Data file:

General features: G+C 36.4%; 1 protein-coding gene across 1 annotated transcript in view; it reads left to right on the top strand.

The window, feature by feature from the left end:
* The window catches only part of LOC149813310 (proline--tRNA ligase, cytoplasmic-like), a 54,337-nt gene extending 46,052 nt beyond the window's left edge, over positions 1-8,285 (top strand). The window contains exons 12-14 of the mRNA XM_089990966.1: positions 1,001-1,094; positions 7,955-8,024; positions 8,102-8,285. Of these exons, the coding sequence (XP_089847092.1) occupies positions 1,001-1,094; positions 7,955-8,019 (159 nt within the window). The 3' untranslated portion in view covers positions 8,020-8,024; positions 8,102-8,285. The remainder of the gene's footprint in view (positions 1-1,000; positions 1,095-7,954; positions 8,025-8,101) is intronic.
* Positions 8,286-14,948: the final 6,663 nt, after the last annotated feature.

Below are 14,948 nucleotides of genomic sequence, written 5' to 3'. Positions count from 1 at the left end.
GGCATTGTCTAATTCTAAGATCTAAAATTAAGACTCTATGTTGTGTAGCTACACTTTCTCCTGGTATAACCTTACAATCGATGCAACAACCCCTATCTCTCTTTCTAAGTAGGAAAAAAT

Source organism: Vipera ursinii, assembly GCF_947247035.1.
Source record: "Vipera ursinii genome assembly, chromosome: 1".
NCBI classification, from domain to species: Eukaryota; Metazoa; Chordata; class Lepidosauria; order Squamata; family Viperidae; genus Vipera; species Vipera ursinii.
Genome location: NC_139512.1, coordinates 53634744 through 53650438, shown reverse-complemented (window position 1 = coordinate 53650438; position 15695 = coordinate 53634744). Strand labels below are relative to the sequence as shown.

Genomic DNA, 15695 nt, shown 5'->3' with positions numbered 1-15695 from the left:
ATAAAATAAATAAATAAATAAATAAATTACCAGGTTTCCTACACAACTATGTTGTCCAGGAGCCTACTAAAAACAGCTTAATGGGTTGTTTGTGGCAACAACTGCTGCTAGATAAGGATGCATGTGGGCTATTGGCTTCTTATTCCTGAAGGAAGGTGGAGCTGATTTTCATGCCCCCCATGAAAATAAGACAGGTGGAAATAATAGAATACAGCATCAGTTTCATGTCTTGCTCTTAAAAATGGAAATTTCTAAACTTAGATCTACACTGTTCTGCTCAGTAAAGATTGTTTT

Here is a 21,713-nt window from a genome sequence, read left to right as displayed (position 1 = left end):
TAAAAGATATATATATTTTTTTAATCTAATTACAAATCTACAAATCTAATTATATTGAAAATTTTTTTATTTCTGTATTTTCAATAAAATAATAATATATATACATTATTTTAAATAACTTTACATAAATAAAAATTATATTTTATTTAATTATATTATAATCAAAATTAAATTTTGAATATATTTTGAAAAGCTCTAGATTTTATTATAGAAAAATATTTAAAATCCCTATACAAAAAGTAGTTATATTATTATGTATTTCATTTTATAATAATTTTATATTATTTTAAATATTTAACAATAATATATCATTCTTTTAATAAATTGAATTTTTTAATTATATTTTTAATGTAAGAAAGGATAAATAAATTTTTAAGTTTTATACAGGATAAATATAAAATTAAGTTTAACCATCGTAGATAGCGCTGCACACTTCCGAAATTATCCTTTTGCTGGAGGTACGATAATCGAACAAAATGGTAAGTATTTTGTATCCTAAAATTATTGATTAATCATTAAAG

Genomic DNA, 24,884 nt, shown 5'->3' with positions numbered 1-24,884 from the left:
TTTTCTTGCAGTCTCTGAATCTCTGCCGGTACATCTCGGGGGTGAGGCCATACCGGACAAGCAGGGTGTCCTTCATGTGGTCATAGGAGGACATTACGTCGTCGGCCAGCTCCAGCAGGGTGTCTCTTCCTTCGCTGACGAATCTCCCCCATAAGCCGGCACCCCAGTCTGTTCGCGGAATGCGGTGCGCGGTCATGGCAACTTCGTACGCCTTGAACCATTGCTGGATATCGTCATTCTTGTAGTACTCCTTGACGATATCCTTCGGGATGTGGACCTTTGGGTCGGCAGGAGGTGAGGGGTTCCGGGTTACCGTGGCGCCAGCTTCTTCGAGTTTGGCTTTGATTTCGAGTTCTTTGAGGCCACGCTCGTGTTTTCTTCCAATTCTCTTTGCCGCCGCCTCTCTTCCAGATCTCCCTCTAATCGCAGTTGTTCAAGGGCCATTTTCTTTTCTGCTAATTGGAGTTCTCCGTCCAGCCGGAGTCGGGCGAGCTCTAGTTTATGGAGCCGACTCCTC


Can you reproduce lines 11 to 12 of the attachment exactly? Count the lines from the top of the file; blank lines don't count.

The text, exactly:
Genomic DNA, 15695 nt, shown 5'->3' with positions numbered 1-15695 from the left:
ATAAAATAAATAAATAAATAAATAAATTACCAGGTTTCCTACACAACTATGTTGTCCAGGAGCCTACTAAAAACAGCTTAATGGGTTGTTTGTGGCAACAACTGCTGCTAGATAAGGATGCATGTGGGCTATTGGCTTCTTATTCCTGAAGGAAGGTGGAGCTGATTTTCATGCCCCCCATGAAAATAAGACAGGTGGAAATAATAGAATACAGCATCAGTTTCATGTCTTGCTCTTAAAAATGGAAATTTCTAAACTTAGATCTACACTGTTCTGCTCAGTAAAGATTGTTTT